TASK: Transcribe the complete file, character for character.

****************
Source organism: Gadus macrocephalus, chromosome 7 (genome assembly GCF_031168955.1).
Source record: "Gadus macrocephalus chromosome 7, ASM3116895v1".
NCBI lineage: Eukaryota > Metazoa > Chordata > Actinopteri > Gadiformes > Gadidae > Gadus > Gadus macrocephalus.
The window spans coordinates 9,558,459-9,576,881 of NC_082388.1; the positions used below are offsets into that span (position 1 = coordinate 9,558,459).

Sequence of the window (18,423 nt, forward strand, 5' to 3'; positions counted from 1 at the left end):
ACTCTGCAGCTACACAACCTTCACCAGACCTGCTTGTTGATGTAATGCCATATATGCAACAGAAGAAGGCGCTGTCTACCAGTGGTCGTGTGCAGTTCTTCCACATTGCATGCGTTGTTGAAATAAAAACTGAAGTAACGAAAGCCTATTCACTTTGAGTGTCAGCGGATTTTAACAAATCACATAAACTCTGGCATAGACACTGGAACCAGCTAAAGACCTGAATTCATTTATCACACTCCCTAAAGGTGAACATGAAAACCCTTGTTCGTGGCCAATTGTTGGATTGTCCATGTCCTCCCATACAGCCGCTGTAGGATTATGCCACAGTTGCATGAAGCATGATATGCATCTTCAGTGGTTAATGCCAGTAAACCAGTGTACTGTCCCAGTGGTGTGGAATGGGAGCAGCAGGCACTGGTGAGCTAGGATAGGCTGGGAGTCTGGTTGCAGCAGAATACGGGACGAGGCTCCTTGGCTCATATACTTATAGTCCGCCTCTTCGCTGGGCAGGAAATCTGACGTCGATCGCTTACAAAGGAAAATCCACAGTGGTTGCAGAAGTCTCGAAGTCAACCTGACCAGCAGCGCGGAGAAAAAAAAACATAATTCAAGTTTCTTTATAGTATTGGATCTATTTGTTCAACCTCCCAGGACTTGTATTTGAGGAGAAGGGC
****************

Source organism: Gadus macrocephalus, chromosome 7 (genome assembly GCF_031168955.1).
Source record: "Gadus macrocephalus chromosome 7, ASM3116895v1".
NCBI lineage: Eukaryota > Metazoa > Chordata > Actinopteri > Gadiformes > Gadidae > Gadus > Gadus macrocephalus.
The window spans coordinates 9,558,459-9,576,881 of NC_082388.1; the positions used below are offsets into that span (position 1 = coordinate 9,558,459).

Sequence of the window (18,423 nt, forward strand, 5' to 3'; positions counted from 1 at the left end):
ACTCTGCAGCTACACAACCTTCACCAGACCTGCTTGTTGATGTAATGCCATATATGCAACAGAAGAAGGCGCTGTCTACCAGTGGTCGTGTGCAGTTCTTCCACATTGCATGCGTTGTTGAAATAAAAACTGAAGTAACGAAAGCCTATTCACTTTGAGTGTCAGCGGATTTTAACAAATCACATAAACTCTGGCATAGACACTGGAACCAGCTAAAGACCTGAATTCATTTATCACACTCCCTAAAGGTGAACATGAAAACCCTTGTTCGTGGCCAATTGTTGGATTGTCCATGTCCTCCCATACAGCCGCTGTAGGATTATGCCACAGTTGCATGAAGCATGATATGCATCTTCAGTGGTTAATGCCAGTAAACCAGTGTACTGTCCCAGTGGTGTGGAATGGGAGCAGCAGGCACTGGTGAGCTAGGATAGGCTGGGAGTCTGGTTGCAGCAGAATACGGGACGAGGCTCCTTGGCTCATATACTTATAGTCCGCCTCTTCGCTGGGCAGGAAATCTGACGTCGATCGCTTACAAAGGAAAATCCACAGTGGTTGCAGAAGTCTCGAAGTCAACCTGACCAGCAGCGCGGAGAAAAAAAAACATAATTCAAGTTTCTTTATAGTATTGGATCTATTTGTTCAACCTCCCAGGACTTGTATTTGAGGAGAAGGGC